Speaking at the inaugural session, Additional Secretary, Department of Information Technology, Government of India, S R Rao said, “e-Governance and democracy are closely interrelated and both require decentralised implementation.” He pointed that with the supply aspect – procurement and installation of hardware– not posing a challenge anymore, there is
a need to look towards the demand side, ie, services and software suited to local needs of the population.

Informing the audience that till date 36,000 Common Service Centres (out of the total one lakh) are operational in the country, Shankar Aggarwal, Joint Secretary, DIT, raised concerns that though “the infrastructure is ready for e-Governance, service delivery is yet to  be insured.”

e-Forms Initiative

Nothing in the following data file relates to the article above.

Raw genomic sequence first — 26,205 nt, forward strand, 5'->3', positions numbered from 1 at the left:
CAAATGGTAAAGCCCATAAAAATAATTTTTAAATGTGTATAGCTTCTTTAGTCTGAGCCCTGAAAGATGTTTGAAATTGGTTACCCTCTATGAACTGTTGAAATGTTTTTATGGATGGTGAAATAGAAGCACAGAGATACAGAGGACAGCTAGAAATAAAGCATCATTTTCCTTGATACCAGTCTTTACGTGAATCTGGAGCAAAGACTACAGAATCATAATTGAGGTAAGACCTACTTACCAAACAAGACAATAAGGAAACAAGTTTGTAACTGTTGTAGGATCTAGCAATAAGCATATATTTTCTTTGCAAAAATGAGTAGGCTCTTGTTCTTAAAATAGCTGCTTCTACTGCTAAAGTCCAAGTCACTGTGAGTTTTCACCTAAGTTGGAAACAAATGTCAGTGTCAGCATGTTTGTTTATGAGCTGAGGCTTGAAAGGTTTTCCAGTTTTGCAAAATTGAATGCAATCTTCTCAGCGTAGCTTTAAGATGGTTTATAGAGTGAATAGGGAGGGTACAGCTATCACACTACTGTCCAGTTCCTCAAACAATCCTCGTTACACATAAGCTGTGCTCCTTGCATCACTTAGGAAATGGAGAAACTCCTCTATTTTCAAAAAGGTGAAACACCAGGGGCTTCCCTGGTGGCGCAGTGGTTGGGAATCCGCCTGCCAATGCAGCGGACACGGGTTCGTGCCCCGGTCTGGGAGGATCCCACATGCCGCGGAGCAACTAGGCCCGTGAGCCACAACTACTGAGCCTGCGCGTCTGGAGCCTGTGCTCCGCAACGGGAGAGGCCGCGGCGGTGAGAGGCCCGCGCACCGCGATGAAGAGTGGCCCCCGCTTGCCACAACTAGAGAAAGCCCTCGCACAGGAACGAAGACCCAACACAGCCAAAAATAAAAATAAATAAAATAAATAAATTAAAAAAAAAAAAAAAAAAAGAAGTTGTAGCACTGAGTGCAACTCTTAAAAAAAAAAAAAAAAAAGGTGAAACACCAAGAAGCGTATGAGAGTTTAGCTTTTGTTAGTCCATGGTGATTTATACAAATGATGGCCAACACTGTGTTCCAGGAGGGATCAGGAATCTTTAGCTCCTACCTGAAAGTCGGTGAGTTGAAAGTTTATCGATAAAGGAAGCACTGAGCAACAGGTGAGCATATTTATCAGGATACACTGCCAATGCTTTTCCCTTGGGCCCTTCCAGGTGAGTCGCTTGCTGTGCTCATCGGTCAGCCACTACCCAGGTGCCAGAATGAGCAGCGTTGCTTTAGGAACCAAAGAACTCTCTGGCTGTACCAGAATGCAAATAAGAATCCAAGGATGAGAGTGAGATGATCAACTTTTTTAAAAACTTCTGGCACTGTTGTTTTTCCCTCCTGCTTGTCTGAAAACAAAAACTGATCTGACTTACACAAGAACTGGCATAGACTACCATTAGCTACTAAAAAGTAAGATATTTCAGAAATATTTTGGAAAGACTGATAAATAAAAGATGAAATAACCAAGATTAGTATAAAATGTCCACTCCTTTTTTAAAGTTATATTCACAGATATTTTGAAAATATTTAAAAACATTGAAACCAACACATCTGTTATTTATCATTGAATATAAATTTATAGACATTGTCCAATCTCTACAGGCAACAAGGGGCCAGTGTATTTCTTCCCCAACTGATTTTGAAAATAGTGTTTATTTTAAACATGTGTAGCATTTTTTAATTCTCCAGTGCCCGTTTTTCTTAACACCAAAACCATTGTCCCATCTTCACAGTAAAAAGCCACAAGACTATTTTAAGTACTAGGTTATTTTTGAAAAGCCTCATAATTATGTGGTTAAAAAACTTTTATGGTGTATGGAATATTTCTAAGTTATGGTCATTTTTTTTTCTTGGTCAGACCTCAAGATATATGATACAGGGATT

Speaking on the project of e-Forms, he informed that the DIT would launch a minimum of  30-50 e-Forms by July 1st week. e-Forms, which is being developed by CDAC, allows all the  government forms to be available online on the state government websites. These can be  subsequently downloaded by the public and submitted online as well. CDAC expects to make  online by next year, around 1000-1500 e-Forms customised to local language. Mr Aggarwal added that with the e-Forms initiative, India could achieve an additional 2% of GDP.

Austrian Experience

Christian Rupp, Federal Executive Secretary, Government of Austria, dwelt upon the  successful implementation of e- Forms in Austria. He said, “Austria is the fi rst EU Member  State to achieve a 100% full online availability.”